Desmond Redmon

Members
  • Content count

    50
  • Joined

  • Last visited

About Desmond Redmon

  • Rank
    Advanced Member

Profile Information

  • Gender
    Male
  • Location
    Venedocia, Ohio, USA
  • Interests
    Learning, Understanding, Applying

Recent Profile Visitors

718 profile views
  1. Working in an Indian smithy

    That sucks I was hoping to see how it went, but at least you got some new toys.
  2. I am struggling to finish out woodworking tools using only bench grinders and angle grinders and a handheld belt sander. I have the swage block to form out some of the radii I want but end up finishing the concave surfaces with a dremel then polishing the convex surfaces with strips of sandpaper. I'm not bad with the angle grinder either with grinding or sanding disks but they just are not efficient ways to produce a consistent and quality surface. So I am looking to add a finishing machine to the shop. I can very much see the utility of a belt grinder in knife making nut I am not sure how well they work on complex shapes. Leaving me unsure if it would be better to build one or if there is a better tool out there for finish shaping woodworking tools (and finishing other smithing products). I have a mostly finished out plan for a 3 horse variable speed belt grinder I can afford to build but I wanted to ask if anyone has any better machines to finish out things like gouges, chisels, froes, or draw knives? I am also not sure if a belt grinder can produce small radii for smaller gouges for carving. I'm not as worried about finishing the surfaces on most of the things I forge out but since woodworking tools are where my primary interest lies I am trying to develop the forge in that direction. (Yes by the way my next up project in the works is a multistage heat treating oven...) So I guess my question is if I should focus on a heavy belt grinder, a smaller belt grinder and a second machine, or if anyone has a better alternative for complex shape finishing... Thanks in advance for the advice.
  3. Oh lord, I cant see

    That is exactly why Arkie's post made me reread the safety handbooks... I don't need anymore days like that...
  4. Oh lord, I cant see

    Your comment made me go back to the safety training book my son received in his tech high school. Which did not list the facets of passive welding lenses only auto darkening (Hobart doesn't manufacture their own apprently). Which lead me round about to Millerwelds.com and a specific quote "A passive lens helmet uses UV- and IR-coated dark-tinted glass with a fixed shade value, usually #10. The passive helmet is worn in the up position while the electrode, gun or torch is positioned. Then with a quick nod or snap of the neck, the operator flips the helmet into position immediately before striking an arc." When I was practicing forge welding mild steel, I made 100 2.5" rings (from 3" rings left over from practicing forming on the horn), the first day I did about 20 rings at welding temp before my eyes gave out and I could only see a spot on my point of focus, since I hadn't figured out to glance at the metal and just watched it heat through a hole in the coal... Next morning I woke up with gummy eyes and felt like I had sand in my eyes. After that I tried my auto darkening welding helmet but the forge didn't produce enough to darken the helmet (minimum shade 9) and I tried a shade 5 O/A cutting lens and it was a bit dark but left my eyes intact the next day. All in all for a single weld I'm not bothering, for a bunch of welds I'll wear a set of goggles but I think shade 3 or 4 would be better than 5's. Though I know there are several different types out there and after reading today I see there are green lenses for IR, the black and gold generally available at welding supplies are both UV and IR protected according to OHSA and manufacturers.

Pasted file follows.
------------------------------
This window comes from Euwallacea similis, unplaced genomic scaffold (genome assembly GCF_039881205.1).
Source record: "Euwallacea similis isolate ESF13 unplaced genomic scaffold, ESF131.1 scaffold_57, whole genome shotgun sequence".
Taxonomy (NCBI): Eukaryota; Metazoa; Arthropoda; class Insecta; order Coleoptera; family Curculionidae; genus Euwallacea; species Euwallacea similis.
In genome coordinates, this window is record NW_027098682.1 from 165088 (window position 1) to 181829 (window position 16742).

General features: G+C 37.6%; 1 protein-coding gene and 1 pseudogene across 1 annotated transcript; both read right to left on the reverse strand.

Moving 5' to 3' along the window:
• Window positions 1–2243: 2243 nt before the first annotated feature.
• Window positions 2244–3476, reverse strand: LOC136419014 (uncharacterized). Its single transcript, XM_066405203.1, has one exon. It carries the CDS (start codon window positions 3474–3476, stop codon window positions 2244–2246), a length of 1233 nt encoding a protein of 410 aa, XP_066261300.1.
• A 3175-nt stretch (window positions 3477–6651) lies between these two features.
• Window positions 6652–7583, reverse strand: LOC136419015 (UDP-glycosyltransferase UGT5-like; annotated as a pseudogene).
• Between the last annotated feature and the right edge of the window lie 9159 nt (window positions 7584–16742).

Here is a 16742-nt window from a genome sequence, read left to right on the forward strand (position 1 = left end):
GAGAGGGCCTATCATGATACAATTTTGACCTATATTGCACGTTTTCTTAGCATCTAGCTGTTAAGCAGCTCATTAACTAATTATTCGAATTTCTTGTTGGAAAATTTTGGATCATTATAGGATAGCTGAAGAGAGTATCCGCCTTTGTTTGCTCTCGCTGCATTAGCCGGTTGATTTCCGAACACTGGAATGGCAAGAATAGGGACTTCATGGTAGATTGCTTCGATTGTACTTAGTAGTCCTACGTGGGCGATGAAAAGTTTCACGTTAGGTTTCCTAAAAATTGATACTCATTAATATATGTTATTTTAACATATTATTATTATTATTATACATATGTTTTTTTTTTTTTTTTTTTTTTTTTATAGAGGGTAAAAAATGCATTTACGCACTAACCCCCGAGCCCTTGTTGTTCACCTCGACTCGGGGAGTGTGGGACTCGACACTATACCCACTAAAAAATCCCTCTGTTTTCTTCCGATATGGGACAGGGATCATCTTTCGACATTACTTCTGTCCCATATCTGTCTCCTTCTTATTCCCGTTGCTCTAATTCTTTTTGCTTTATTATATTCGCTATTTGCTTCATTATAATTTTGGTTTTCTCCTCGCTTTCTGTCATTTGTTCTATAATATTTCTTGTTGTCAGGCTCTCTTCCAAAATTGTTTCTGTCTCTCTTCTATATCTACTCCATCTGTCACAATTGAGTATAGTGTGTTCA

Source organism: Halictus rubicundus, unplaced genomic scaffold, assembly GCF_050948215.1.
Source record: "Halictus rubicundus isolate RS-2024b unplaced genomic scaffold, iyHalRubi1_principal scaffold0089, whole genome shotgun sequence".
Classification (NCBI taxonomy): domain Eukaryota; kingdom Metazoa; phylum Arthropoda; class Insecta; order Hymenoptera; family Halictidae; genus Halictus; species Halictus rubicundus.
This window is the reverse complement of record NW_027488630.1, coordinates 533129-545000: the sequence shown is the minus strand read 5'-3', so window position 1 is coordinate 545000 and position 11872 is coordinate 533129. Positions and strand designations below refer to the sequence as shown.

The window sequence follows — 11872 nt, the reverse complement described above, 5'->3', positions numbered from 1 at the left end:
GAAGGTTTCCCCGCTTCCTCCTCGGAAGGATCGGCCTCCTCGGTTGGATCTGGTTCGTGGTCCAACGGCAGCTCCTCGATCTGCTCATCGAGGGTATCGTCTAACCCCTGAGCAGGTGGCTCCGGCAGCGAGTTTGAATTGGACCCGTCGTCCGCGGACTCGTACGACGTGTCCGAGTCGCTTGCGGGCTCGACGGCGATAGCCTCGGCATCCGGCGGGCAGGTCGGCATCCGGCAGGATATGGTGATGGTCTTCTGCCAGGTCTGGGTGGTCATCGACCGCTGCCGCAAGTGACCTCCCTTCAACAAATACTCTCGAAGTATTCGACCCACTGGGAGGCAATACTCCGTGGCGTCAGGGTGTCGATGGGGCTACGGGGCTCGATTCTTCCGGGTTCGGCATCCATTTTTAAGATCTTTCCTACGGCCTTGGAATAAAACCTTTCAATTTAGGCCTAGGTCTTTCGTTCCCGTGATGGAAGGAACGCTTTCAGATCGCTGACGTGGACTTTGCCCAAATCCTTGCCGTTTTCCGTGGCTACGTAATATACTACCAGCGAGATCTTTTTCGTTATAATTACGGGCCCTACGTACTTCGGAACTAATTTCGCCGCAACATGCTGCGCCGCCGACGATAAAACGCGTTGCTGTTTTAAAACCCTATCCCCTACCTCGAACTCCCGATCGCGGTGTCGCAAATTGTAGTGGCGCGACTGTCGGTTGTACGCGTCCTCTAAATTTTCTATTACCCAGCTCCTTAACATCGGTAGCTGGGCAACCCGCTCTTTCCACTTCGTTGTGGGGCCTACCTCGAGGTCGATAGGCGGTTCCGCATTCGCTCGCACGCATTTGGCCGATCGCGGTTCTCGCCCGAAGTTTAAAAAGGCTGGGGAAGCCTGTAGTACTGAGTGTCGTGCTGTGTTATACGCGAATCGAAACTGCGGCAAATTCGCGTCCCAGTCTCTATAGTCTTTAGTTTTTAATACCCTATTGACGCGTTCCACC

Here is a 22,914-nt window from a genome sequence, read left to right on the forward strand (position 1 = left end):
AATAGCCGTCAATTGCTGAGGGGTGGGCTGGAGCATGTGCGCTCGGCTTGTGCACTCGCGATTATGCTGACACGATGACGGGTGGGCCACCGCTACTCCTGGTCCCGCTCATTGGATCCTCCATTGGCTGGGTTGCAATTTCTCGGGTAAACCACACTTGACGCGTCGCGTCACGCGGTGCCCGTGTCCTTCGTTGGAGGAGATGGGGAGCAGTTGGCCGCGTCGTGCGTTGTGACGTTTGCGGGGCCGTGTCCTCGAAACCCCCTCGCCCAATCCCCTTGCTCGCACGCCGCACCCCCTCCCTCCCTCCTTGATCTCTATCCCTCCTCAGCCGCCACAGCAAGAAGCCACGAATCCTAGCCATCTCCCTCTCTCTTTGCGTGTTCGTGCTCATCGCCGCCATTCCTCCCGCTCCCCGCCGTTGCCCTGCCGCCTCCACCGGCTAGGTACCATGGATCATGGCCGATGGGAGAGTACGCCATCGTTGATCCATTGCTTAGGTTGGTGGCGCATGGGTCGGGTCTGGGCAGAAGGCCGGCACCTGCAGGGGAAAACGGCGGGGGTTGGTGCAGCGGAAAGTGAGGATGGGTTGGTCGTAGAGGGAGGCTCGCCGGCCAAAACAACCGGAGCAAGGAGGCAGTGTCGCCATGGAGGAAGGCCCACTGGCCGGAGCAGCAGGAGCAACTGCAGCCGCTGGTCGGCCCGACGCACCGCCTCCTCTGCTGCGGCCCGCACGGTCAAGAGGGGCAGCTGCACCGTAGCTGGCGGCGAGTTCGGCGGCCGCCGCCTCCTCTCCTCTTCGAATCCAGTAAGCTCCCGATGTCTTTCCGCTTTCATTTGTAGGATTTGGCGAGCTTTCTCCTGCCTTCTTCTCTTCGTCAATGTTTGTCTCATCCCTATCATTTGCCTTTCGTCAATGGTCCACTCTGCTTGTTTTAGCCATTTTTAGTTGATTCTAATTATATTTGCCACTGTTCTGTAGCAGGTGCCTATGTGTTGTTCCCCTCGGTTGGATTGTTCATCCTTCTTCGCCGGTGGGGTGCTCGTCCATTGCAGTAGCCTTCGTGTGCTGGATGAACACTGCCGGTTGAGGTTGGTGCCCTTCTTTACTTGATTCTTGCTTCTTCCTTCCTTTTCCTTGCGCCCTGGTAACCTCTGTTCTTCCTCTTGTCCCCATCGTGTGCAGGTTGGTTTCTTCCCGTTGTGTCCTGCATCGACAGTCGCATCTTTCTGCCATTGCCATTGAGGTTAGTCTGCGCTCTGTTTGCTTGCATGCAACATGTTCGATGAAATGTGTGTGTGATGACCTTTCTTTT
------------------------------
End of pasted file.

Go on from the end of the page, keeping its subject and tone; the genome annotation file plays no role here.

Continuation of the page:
5. Oh lord, I cant see

    Agreed, when not able to find a dark corner most old portable forges I have seen had optional shield that would enable the smith to dim the area around the actual forge itself. Though the way to tell if you are susceptible to UV etc is to visit a welding shop a buy a low number cutting lense for people using oxy-acetylene torches. They usually carry shades down to a #3 which should be a good one to try for just a couple of bucks.
  6. Borax being removed from stores, any input?

    .... banning borax sounds surprisingly like:http://www.dhmo.org/facts.html to me... Edit wrong link...
  7. Odd straight peen?

    Six pounds is a bit much for my arm for more than a few one handed strikes at a time, but definitely moved metal... It could well be a rock splitting hammer since our fields have grown boulders for a good 160 years.
  8. Odd straight peen?